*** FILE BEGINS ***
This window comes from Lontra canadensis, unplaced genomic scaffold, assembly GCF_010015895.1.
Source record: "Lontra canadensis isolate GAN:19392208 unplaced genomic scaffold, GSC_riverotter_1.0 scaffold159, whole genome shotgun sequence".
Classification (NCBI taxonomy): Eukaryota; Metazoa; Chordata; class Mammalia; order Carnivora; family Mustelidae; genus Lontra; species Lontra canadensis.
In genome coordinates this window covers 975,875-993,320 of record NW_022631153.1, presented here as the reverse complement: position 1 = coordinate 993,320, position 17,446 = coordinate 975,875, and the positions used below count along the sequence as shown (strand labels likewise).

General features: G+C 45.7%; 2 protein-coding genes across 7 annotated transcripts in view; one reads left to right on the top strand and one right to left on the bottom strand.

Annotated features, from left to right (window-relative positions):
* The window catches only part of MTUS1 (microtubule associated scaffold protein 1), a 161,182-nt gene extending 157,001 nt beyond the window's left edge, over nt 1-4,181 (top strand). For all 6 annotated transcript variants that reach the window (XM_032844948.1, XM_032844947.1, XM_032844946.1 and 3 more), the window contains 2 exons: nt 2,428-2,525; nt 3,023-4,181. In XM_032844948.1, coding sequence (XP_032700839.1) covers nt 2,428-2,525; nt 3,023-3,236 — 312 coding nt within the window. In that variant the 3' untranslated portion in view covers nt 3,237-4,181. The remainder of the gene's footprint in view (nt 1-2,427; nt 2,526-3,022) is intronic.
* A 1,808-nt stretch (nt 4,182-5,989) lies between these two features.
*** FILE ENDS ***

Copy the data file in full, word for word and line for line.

This window comes from Lontra canadensis, unplaced genomic scaffold, assembly GCF_010015895.1.
Source record: "Lontra canadensis isolate GAN:19392208 unplaced genomic scaffold, GSC_riverotter_1.0 scaffold159, whole genome shotgun sequence".
Classification (NCBI taxonomy): Eukaryota; Metazoa; Chordata; class Mammalia; order Carnivora; family Mustelidae; genus Lontra; species Lontra canadensis.
In genome coordinates this window covers 975,875-993,320 of record NW_022631153.1, presented here as the reverse complement: position 1 = coordinate 993,320, position 17,446 = coordinate 975,875, and the positions used below count along the sequence as shown (strand labels likewise).

General features: G+C 45.7%; 2 protein-coding genes across 7 annotated transcripts in view; one reads left to right on the top strand and one right to left on the bottom strand.

Annotated features, from left to right (window-relative positions):
* The window catches only part of MTUS1 (microtubule associated scaffold protein 1), a 161,182-nt gene extending 157,001 nt beyond the window's left edge, over nt 1-4,181 (top strand). For all 6 annotated transcript variants that reach the window (XM_032844948.1, XM_032844947.1, XM_032844946.1 and 3 more), the window contains 2 exons: nt 2,428-2,525; nt 3,023-4,181. In XM_032844948.1, coding sequence (XP_032700839.1) covers nt 2,428-2,525; nt 3,023-3,236 — 312 coding nt within the window. In that variant the 3' untranslated portion in view covers nt 3,237-4,181. The remainder of the gene's footprint in view (nt 1-2,427; nt 2,526-3,022) is intronic.
* A 1,808-nt stretch (nt 4,182-5,989) lies between these two features.